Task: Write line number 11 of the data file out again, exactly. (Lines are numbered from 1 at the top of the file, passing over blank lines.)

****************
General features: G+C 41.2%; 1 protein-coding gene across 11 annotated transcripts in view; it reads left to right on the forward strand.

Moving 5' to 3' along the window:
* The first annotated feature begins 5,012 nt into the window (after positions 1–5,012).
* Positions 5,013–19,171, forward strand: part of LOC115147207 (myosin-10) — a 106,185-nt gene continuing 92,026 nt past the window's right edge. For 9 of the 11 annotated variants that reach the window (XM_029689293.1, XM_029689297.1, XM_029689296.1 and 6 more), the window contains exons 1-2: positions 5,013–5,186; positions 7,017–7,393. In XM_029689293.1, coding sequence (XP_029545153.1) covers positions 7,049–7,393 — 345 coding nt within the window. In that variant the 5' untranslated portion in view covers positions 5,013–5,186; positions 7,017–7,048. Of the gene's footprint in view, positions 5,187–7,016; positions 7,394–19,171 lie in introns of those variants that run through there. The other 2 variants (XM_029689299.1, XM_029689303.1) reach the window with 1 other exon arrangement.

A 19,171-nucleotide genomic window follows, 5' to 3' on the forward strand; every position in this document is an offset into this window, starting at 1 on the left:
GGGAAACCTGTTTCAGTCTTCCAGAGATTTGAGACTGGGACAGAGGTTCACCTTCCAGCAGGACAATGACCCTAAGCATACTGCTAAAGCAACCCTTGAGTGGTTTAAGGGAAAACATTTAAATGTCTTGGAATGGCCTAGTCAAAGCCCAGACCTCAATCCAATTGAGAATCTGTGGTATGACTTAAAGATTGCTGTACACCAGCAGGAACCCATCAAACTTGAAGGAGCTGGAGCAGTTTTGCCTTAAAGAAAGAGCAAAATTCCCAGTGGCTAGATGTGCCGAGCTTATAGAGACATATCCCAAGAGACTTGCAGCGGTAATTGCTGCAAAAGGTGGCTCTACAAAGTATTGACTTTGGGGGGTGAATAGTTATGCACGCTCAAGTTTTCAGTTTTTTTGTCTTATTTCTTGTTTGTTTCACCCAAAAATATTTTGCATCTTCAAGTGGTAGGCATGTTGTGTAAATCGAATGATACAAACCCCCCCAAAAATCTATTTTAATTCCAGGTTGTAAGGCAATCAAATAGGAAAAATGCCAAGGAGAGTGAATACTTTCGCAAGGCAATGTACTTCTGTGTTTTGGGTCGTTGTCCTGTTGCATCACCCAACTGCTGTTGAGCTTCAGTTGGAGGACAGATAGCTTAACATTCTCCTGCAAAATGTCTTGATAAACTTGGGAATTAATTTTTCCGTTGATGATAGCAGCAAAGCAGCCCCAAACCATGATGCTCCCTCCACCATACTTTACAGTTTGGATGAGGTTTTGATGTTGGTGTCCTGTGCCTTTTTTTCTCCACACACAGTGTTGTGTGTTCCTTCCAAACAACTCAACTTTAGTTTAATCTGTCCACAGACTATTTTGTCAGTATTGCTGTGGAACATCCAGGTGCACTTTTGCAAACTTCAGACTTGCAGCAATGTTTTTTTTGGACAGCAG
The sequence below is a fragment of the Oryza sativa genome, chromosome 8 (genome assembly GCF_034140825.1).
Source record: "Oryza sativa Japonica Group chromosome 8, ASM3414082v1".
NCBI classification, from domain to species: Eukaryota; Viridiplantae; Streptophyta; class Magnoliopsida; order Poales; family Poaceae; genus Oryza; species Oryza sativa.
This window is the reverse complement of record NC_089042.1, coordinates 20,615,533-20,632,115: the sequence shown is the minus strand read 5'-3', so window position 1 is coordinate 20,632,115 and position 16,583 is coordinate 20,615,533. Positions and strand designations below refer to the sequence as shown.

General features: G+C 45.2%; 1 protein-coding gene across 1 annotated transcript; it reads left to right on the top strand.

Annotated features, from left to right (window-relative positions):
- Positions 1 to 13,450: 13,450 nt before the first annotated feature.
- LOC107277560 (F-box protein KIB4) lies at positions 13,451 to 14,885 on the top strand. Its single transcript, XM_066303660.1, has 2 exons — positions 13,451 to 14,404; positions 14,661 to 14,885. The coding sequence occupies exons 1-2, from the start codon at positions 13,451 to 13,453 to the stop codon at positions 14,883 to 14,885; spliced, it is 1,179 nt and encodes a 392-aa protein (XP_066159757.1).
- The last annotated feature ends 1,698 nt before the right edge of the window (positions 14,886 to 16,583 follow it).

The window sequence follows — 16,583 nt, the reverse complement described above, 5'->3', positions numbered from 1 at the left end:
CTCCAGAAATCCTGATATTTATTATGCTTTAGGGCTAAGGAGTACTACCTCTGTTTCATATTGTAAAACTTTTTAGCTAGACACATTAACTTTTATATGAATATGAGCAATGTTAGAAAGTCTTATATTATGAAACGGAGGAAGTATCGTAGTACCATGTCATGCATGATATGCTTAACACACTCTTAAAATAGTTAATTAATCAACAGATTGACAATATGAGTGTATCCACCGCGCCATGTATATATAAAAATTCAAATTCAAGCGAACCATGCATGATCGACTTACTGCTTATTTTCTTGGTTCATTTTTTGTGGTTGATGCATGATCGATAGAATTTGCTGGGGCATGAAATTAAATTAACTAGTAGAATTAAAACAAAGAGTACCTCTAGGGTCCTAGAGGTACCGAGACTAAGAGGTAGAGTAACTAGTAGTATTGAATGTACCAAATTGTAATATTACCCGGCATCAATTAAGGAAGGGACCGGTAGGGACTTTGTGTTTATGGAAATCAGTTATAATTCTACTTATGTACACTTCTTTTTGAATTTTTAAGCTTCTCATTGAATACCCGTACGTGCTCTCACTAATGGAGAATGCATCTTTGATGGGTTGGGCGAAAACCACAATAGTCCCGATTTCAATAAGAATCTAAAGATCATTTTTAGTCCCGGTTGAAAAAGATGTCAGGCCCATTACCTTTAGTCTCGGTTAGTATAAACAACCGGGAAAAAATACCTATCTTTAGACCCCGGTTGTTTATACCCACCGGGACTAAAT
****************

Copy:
General features: G+C 45.2%; 1 protein-coding gene across 1 annotated transcript; it reads left to right on the top strand.